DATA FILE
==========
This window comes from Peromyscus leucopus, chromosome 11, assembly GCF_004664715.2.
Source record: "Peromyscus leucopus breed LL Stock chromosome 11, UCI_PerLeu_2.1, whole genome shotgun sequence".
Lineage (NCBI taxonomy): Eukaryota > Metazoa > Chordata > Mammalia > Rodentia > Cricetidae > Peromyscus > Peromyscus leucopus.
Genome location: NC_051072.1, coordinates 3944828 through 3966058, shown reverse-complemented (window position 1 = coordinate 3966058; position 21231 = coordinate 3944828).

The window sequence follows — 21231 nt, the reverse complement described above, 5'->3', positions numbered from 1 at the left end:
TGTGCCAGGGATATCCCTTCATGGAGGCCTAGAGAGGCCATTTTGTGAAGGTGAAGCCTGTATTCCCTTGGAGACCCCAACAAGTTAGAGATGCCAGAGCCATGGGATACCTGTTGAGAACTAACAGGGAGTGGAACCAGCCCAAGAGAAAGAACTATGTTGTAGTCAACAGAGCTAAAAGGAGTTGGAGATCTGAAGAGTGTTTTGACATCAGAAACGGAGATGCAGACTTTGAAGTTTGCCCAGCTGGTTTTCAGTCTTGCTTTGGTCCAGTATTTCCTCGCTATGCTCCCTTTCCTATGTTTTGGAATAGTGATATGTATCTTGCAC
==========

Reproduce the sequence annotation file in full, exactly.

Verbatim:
This window comes from Peromyscus leucopus, chromosome 11, assembly GCF_004664715.2.
Source record: "Peromyscus leucopus breed LL Stock chromosome 11, UCI_PerLeu_2.1, whole genome shotgun sequence".
Lineage (NCBI taxonomy): Eukaryota > Metazoa > Chordata > Mammalia > Rodentia > Cricetidae > Peromyscus > Peromyscus leucopus.
Genome location: NC_051072.1, coordinates 3944828 through 3966058, shown reverse-complemented (window position 1 = coordinate 3966058; position 21231 = coordinate 3944828).

The window sequence follows — 21231 nt, the reverse complement described above, 5'->3', positions numbered from 1 at the left end:
TGTGCCAGGGATATCCCTTCATGGAGGCCTAGAGAGGCCATTTTGTGAAGGTGAAGCCTGTATTCCCTTGGAGACCCCAACAAGTTAGAGATGCCAGAGCCATGGGATACCTGTTGAGAACTAACAGGGAGTGGAACCAGCCCAAGAGAAAGAACTATGTTGTAGTCAACAGAGCTAAAAGGAGTTGGAGATCTGAAGAGTGTTTTGACATCAGAAACGGAGATGCAGACTTTGAAGTTTGCCCAGCTGGTTTTCAGTCTTGCTTTGGTCCAGTATTTCCTCGCTATGCTCCCTTTCCTATGTTTTGGAATAGTGATATGTATCTTGCAC